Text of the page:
Technology is making “variable” or “dynamic” pricing — the same strategies that ensure a seat on an airplane, a hotel room or an Uber car are almost always available if you’re willing to pay the price — more plausible in areas with huge social consequences.
Dynamic pricing of electricity could help bring down pollution, reduce energy costs and make renewable energy more viable. Constantly adjusting prices for access to highways and congested downtowns could make traffic jams, with all the resulting wasted time and excess emissions, a thing of the past. Any sector where supplies tend to be fixed but demand fluctuates — the water supply, health care — would seem like prime candidates for variable pricing.
But technologists, entrepreneurs and regulators who would go down this path first need to learn a few lessons from Mr. Thaler — and Mr. Springsteen.
“A good rule of thumb is we shouldn’t impose a set of rules that will create moral outrage, even if that moral outrage seems stupid to economists,” Mr. Thaler said.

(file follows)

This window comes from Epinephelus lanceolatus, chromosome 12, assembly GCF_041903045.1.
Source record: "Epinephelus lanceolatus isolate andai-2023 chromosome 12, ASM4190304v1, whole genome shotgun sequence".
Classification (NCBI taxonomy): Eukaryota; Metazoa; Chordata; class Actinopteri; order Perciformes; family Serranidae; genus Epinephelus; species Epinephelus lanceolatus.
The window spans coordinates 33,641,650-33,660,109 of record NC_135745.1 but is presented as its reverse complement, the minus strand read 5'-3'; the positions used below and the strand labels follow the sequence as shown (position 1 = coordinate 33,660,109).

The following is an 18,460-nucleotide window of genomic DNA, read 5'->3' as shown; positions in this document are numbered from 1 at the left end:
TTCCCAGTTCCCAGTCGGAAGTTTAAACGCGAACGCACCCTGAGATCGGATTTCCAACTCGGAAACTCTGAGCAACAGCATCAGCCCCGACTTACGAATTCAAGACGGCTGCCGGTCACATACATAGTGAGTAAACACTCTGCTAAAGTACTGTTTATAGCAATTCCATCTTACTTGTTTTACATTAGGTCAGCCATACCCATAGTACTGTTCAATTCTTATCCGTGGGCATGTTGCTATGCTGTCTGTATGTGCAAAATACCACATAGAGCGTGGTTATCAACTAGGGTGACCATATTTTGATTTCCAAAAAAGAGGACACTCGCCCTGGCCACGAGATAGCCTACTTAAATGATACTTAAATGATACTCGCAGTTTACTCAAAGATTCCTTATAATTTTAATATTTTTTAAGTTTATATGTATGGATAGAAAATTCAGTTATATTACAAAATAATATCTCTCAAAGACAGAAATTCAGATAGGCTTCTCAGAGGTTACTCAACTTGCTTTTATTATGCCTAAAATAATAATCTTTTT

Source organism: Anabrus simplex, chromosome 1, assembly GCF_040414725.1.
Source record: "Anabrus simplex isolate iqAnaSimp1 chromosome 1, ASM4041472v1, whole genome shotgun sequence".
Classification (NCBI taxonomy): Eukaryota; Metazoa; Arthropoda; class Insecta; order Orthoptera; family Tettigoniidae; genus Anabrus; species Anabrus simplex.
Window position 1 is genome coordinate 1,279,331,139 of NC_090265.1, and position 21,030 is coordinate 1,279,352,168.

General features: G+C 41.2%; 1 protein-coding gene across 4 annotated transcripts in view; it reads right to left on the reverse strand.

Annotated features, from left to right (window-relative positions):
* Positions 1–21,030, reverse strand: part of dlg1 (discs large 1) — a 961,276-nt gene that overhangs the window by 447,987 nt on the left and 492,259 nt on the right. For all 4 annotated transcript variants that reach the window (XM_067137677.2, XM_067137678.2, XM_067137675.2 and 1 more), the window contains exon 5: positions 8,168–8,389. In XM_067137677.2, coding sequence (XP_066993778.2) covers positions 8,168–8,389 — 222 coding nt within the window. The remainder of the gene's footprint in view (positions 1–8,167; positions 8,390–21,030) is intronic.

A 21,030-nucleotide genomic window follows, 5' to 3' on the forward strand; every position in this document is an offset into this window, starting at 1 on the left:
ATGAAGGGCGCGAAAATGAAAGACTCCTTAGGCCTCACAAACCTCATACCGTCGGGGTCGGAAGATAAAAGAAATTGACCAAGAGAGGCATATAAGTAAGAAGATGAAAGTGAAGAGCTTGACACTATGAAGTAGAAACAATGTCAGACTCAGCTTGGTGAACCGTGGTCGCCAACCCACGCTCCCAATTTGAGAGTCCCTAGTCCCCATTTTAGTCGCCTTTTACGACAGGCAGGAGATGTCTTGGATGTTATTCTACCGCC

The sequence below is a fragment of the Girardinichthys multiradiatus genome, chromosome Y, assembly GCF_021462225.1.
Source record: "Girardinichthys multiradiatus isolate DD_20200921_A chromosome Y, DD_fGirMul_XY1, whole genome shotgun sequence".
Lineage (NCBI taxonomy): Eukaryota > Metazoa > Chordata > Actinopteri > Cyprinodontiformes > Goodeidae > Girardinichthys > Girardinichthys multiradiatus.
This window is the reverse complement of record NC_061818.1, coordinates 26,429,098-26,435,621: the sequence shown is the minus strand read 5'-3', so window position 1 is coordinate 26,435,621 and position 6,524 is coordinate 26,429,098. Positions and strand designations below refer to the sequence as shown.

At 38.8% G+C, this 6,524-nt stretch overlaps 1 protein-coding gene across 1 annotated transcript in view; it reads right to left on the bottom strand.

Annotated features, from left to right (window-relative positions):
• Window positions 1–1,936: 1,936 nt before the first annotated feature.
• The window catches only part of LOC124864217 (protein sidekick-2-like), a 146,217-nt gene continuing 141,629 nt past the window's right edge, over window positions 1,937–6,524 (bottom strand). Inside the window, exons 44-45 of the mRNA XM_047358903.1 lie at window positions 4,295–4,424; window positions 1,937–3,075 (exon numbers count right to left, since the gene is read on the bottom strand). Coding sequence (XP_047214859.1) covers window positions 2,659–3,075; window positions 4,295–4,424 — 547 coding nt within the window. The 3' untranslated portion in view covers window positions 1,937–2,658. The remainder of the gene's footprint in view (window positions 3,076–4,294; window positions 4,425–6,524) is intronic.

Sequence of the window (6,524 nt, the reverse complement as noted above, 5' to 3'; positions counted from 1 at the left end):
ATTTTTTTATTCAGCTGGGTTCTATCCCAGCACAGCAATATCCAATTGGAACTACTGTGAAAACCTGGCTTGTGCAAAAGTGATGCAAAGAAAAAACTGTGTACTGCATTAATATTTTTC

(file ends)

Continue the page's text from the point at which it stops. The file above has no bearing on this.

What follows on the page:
As it turns out, when you look at when and how dynamic pricing provokes outrage, you detect some patterns — and a guidebook on getting some of the benefits of economic efficiency without fueling outrage that dooms the entire project.
Musicians taking the long view
The underpricing of popular concert tickets is nothing new. In an earlier era, this was visible in long lines of fans camping out to buy them. Now, the gap between fans’ willingness to pay and the official price drives online ticket marketplaces, and a constant cat-and-mouse game pitting concert promoters against ticket brokers. And Mr. Springsteen’s show is grappling with the same challenge that “Hamilton,” and other hot tickets on Broadway have faced: limited seating, seemingly limitless demand.
Research by the economists Marie Connolly of the University of Quebec and Alan Krueger of Princeton based on a sample of major concerts in 2006 estimated that artists and promoters left about 5 percent of potential income (or around $200 million) on the table by underpricing tickets relative to the market rate.